Federal Front: Long Way To GoThe efforts for a non-BJP, non-Congress front gained momentum when two of its chief protagonists Telengana chief minister and TRS supremo K Chandrasekhar Rao and West Bengal chief minister Mamata Banerjee and TMC supremo Mamata Banerjee met in Kolkata to discuss about it. KCR came calling to the city underscoring the importance of Mamata Banerjee, who is increasingly being seen as the fulcrum of non-Congress unity although the redoubtable lady herself is not averse to including Congress in her scheme of things. This was evident in the way she accommodated the partys Abhishek Manu Sanghvi as a RS candidate from the state.
By A Special Correspondent
Emerging from the meeting, KCR told reporters that "people are thinking before 2019 there will be another front. Let me clarify that this front will be for people of India. This won't be a mere alliance of a few political parties, this will be for the people. There is a need for alternate force." When asked about the tricky question of leadership, KCR said that there would be collective and federal leadership. But the constitution mandates one person to be the prime minister. Who will that person be? KCR had no answer. Maybe the front will play musical chairs and have prime ministers for six months each from all the regional parties.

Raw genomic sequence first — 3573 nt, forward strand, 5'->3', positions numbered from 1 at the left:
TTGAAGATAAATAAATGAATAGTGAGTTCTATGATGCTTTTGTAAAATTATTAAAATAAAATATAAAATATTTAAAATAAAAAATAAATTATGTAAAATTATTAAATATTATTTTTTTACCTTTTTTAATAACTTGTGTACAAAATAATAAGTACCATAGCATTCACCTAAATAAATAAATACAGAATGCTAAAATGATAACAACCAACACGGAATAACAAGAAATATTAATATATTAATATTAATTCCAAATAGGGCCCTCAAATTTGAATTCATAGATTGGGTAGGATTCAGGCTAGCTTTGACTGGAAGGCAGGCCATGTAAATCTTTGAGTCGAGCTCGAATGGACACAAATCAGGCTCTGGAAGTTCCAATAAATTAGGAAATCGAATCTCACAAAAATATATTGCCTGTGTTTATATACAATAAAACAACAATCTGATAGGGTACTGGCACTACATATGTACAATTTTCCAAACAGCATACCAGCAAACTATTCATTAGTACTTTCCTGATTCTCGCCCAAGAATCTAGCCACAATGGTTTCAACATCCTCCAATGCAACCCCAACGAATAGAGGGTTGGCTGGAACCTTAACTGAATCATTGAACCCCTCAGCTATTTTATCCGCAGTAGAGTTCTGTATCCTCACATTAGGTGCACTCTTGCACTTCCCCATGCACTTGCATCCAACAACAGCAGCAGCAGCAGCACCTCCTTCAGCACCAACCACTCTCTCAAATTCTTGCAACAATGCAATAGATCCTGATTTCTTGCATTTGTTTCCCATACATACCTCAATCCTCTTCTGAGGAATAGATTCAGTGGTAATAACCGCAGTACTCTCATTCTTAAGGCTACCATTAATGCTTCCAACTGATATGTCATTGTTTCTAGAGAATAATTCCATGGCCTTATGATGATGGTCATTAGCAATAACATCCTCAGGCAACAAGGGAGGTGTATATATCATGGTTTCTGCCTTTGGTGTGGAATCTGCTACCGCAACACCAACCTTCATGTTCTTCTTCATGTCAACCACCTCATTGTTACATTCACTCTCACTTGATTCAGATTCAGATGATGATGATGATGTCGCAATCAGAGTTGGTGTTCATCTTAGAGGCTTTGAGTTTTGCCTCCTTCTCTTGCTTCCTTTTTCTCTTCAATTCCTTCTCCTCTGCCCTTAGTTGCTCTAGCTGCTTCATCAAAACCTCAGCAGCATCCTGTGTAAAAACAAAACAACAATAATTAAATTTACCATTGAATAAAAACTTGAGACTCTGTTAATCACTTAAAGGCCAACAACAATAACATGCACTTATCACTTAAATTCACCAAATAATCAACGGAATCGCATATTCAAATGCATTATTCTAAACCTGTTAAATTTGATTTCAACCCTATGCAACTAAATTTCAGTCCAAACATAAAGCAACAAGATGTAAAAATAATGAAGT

Mamata Banerjee, apart from saying that they are in touch with other parties to make the front strong made an interesting comment. She said that one party should not rule the country. But when it comes to ruling the state, she has no qualms about one party her party ruling it. There cannot be different rules for the Centre and the states. The regional parties can come together and challenge the bigger parties but the ultimate power rests with the people. It remains to be seen if the people are impressed with a hastily-cobbled alliance of parties that cannot see beyond the borders of their own states. It also remains to be seen whether these parties can succeed without the Congress which still is the principal opposition party in large parts of the country.
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